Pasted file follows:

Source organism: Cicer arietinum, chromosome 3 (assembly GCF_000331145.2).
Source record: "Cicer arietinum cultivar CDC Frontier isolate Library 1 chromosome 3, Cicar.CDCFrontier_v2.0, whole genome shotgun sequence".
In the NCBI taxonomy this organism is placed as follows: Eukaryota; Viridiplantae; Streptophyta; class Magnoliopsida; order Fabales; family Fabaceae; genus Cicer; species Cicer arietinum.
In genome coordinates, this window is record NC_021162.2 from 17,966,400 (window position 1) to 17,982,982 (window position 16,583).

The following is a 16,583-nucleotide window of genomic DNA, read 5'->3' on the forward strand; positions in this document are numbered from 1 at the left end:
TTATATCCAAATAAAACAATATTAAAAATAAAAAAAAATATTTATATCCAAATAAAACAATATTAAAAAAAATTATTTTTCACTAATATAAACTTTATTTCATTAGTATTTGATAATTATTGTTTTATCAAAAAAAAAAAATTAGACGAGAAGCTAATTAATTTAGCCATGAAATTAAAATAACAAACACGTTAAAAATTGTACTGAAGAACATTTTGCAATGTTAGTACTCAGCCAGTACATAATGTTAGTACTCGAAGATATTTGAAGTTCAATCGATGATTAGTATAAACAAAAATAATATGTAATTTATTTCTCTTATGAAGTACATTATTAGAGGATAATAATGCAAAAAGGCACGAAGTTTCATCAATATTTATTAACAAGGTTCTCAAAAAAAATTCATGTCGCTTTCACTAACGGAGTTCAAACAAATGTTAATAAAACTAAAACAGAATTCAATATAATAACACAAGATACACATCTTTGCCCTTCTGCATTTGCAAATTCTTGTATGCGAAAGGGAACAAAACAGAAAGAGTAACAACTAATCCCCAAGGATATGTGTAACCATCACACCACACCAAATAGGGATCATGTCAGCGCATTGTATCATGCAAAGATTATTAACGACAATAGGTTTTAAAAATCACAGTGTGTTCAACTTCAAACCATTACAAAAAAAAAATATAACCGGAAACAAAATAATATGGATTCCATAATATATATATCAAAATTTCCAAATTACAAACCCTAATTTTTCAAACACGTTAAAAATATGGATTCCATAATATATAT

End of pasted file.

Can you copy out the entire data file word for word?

Source organism: Cicer arietinum, chromosome 3 (assembly GCF_000331145.2).
Source record: "Cicer arietinum cultivar CDC Frontier isolate Library 1 chromosome 3, Cicar.CDCFrontier_v2.0, whole genome shotgun sequence".
In the NCBI taxonomy this organism is placed as follows: Eukaryota; Viridiplantae; Streptophyta; class Magnoliopsida; order Fabales; family Fabaceae; genus Cicer; species Cicer arietinum.
In genome coordinates, this window is record NC_021162.2 from 17,966,400 (window position 1) to 17,982,982 (window position 16,583).

The following is a 16,583-nucleotide window of genomic DNA, read 5'->3' on the forward strand; positions in this document are numbered from 1 at the left end:
TTATATCCAAATAAAACAATATTAAAAATAAAAAAAAATATTTATATCCAAATAAAACAATATTAAAAAAAATTATTTTTCACTAATATAAACTTTATTTCATTAGTATTTGATAATTATTGTTTTATCAAAAAAAAAAAATTAGACGAGAAGCTAATTAATTTAGCCATGAAATTAAAATAACAAACACGTTAAAAATTGTACTGAAGAACATTTTGCAATGTTAGTACTCAGCCAGTACATAATGTTAGTACTCGAAGATATTTGAAGTTCAATCGATGATTAGTATAAACAAAAATAATATGTAATTTATTTCTCTTATGAAGTACATTATTAGAGGATAATAATGCAAAAAGGCACGAAGTTTCATCAATATTTATTAACAAGGTTCTCAAAAAAAATTCATGTCGCTTTCACTAACGGAGTTCAAACAAATGTTAATAAAACTAAAACAGAATTCAATATAATAACACAAGATACACATCTTTGCCCTTCTGCATTTGCAAATTCTTGTATGCGAAAGGGAACAAAACAGAAAGAGTAACAACTAATCCCCAAGGATATGTGTAACCATCACACCACACCAAATAGGGATCATGTCAGCGCATTGTATCATGCAAAGATTATTAACGACAATAGGTTTTAAAAATCACAGTGTGTTCAACTTCAAACCATTACAAAAAAAAAATATAACCGGAAACAAAATAATATGGATTCCATAATATATATATCAAAATTTCCAAATTACAAACCCTAATTTTTCAAACACGTTAAAAATATGGATTCCATAATATATAT